A day in the life of a market trader

Market StallAfter living here in France for nearly 4 years building up our gîte business, the time had come to look for another opportunity, but what? We needed something flexible enough to fit in with the gîtes but still give us the quality of life we had come here for.

Finding quality greeting cards locally had always been a common moan amongst friends, and it seemed there was still a gap here. So after further market research we decided to take the plunge.

But how do you get your business known in a foreign country without spending a fortune?

It all started at 06:30 am on a misty, Prayssac morning in September. We had the car loaded and as we drove into Prayssac, we wondered what our first market day would bring.

At 07:30 am, with official papers in hand, we reported to the Police Municipal outside the Mairie as requested. “Je viens” he told us, so we waited along with several other hopefuls to secure a place. Sure enough, he came back about 20 minutes later and the search for pitches started. It was like a piece from the Pied Piper of Hamlyn as we all followed him around looking for a space to pitch. As we moved along, he pointed at a place and people left the group to setup. At last he pointed to a place for us, gave us a look which said “is that OK?”, we nodded yes, and that was us with our two metre pitch appropriately placed outside the bank and opposite the pizzeria – handy for changing money and lunch! Although, what we didn’t see was the large drain hole that would end up right where we would be standing. Not to put too fine a point on it, one large gust of wind, and that would have literally been the days taking down the drain!

Ten minutes later, we were all set up and waiting for our first customers and having a bite to eat, as were the other stall holders. Little did we realise, it was plainly evident we were new to this “market thing”. We had a flask of coffee and croissants (which we thought was very organised!), others were on red wine and saucisson! Lesson quickly learnt.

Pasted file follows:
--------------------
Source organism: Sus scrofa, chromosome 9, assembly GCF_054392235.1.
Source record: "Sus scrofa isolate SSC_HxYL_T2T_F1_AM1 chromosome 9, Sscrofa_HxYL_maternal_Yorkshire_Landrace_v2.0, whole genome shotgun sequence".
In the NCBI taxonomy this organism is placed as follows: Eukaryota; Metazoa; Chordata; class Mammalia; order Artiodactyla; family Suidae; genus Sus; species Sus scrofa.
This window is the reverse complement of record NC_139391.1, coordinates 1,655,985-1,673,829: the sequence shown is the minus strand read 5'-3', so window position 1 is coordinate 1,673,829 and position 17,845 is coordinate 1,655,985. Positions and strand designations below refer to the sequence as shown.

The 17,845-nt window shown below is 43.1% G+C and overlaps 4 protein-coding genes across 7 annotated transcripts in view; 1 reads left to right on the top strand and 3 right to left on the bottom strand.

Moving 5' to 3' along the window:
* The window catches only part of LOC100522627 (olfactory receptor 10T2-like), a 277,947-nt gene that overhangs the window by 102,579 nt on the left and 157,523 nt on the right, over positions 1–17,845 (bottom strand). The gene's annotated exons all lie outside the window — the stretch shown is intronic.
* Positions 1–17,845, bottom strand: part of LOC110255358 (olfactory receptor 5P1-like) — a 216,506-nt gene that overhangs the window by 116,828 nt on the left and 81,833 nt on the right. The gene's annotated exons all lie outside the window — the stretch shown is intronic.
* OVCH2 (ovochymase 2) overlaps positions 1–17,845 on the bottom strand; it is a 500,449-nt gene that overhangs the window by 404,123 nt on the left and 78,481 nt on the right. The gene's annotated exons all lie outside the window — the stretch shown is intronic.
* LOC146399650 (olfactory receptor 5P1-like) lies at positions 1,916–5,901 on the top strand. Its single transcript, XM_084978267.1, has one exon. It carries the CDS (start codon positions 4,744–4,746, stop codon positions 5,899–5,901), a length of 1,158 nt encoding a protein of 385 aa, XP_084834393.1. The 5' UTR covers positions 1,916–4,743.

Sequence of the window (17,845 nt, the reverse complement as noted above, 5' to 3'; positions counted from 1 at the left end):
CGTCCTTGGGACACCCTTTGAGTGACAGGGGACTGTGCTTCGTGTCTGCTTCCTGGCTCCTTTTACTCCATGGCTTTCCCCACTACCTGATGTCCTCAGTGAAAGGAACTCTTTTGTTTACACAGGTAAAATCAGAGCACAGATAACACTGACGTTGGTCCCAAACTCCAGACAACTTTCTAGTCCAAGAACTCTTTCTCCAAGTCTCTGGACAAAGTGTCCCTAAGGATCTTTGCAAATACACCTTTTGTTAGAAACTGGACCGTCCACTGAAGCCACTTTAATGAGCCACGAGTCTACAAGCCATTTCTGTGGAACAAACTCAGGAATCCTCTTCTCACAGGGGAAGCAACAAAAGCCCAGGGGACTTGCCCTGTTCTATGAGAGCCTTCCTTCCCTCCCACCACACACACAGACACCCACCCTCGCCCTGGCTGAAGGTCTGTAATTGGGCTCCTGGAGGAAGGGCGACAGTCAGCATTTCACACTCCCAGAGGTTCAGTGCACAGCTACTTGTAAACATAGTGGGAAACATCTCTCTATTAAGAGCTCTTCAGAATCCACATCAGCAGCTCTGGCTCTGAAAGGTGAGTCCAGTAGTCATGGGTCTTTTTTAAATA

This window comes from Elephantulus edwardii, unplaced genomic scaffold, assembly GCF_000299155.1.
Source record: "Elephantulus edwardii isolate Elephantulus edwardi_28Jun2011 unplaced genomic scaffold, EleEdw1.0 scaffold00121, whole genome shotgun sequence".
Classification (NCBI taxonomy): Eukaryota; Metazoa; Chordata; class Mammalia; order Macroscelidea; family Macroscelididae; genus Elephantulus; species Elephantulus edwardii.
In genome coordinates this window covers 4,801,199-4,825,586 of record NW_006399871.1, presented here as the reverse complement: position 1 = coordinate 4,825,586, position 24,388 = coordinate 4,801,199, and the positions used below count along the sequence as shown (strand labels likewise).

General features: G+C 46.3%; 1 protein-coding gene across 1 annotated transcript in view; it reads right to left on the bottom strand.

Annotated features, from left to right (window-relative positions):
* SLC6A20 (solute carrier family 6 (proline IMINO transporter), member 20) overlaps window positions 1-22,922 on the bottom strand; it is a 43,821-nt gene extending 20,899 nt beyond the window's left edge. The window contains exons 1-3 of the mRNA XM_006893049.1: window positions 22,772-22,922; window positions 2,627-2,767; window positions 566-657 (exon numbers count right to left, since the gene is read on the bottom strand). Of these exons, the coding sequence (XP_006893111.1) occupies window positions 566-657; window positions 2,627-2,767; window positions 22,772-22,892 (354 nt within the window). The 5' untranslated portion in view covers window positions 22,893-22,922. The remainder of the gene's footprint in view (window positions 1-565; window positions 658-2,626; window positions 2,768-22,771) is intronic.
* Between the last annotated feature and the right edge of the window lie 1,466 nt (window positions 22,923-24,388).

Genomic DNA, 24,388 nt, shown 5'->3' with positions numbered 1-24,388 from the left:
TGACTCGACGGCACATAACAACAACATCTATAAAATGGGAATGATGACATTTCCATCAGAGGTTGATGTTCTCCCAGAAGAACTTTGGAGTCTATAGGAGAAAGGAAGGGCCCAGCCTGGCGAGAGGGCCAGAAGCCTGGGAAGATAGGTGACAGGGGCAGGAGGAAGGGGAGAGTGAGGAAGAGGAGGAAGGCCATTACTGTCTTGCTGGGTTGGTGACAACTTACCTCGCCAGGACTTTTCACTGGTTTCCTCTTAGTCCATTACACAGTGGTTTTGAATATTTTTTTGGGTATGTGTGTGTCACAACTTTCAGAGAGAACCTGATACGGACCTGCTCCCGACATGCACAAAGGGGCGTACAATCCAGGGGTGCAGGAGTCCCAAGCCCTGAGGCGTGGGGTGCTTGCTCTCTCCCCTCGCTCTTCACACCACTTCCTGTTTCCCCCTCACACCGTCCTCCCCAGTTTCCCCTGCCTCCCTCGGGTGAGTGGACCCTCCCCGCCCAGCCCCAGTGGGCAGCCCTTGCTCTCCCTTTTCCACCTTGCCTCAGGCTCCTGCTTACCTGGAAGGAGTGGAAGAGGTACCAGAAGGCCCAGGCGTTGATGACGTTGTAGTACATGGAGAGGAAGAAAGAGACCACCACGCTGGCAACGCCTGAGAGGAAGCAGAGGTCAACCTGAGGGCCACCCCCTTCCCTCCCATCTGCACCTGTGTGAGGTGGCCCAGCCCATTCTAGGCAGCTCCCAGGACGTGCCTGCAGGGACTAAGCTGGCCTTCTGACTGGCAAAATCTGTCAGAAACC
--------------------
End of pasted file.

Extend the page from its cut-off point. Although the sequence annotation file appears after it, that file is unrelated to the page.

Because it was a combined foire and weekly food/produce market (marché), all the stallholders seemed to have a busy morning and must have worked up an appetite, because bang on midday stallholders either disappeared to local restaurants or setup their own picnic tables, for what can only be described as a full 5 course meal. Our picnic – baguette and coffee – was another source of embarrassment and we will be better prepared next time.

In the afternoon there was more time to get to know other stallholders who were extremely friendly and interested in what were doing in France. They gave us lots of hints and tips for other markets in the area which they thought could be worth us considering.

All in all, we spent a very enjoyable day (aided by fantastic weather!) and met many lovely people who were pleasantly surprised with what we were doing and offered plenty of encouragement for the future. We would like to say thank you to all of you.

………Looking back that was probably the easiest part of the whole thing. Getting to the point of being able to attend the foire/market was much harder work than we had ever anticipated. Never, ever, could we have believed the number of offices we had to visit, the amount of paperwork necessary and not to mention all our own research on the internet to find out the latest law regarding setting up a small business (e.g. medical, pension, etc), as none of the local offices were able to give us a clear direction.

Has it all been worth it? Please ask us in 12-18months when we have cleared the paperwork and administration. For now we’d say yes, but as with any new business it is too early to tell, but we are thoroughly enjoying working for ourselves whilst enjoying the lifestyle we have chosen here in France.

&copy Kim Harvey

For further information or to request a brochure please contact Kim Harvey
on +33 5 65 36 56 03 or email her.

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